The proposed regulations for the intermediaries on ground may spell entry ban for smaller players, create infeasible multiple demands for expunging huge amounts of matter deemed objectionable, and a fear of legal reprisal hangs overhead, thus the challenges appear insurmountable. One major reason for this fear and mistrust is that the Government is yet to put in place implementable SOPs for media and enforcement agencies”, she pointed out.

She recommended that we above all need to protect integrity of our platforms and news industry. “Social media certainly needs to be controlled with new policies but given the nature of the beast, there can be no quick fixes nor will it be easy. News needs to be collected, curated and verified before being uploaded and consumed by general public. So, accountability is vital. But let us acknowledge that the social media today is a social and political institution, that has major legal rights issues. We must recognize this and a few others, including relative freedom of speech and expression for the vernacular media and out groups, skewed gender issues, etc.”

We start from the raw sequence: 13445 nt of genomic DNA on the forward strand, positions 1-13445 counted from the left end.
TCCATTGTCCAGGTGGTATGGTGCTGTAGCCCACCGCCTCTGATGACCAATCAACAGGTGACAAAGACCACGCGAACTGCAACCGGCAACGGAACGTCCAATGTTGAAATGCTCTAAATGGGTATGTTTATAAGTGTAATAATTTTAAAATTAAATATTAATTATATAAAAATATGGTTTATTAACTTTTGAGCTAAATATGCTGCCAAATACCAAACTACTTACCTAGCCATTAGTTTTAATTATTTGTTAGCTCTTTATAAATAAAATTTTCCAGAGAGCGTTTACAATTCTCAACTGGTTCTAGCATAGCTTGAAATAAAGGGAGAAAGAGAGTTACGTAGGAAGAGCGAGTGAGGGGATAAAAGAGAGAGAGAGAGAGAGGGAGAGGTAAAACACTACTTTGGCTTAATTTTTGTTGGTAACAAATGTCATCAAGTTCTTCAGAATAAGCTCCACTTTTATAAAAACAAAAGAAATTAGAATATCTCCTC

“Media policies cannot and should not be framed or used to settle political scores. While making policies, India must be democratic and inclusive especially in the area of knowledge. At this point apart from the media giants, it is also for the legal community and the executive to do a soul search and to protect the priceless freedom of expression. Strong arm tactics cannot work here. The issues need to be seen not just as legal or political, but as socio-political-human rights issues.”

“Will we ever see a digital Geneva Convention for world media, I wonder”, she observed stating that she wished to see a healthier media in our country.

Earlier in the evening, Prof. M S Sriram, Chairperson and faculty, Centre for Public Policy, in his welcome address, introduced the speaker and set the context of the talk. He also moderated the Q&A session, which followed Mrinal Pande’s talk.

The past CPP Foundation Day lectures have been delivered by Steven Wilkinson, Nilekani Professor of India and South Asian Studies, and Professor of Political Science and International Affairs at Yale University; Tridip Suhrud, writer, translator and noted Gandhian scholar, and KK Shailaja, former Minister for Health, Social Justice, and Woman and Child Development, Government of Kerala.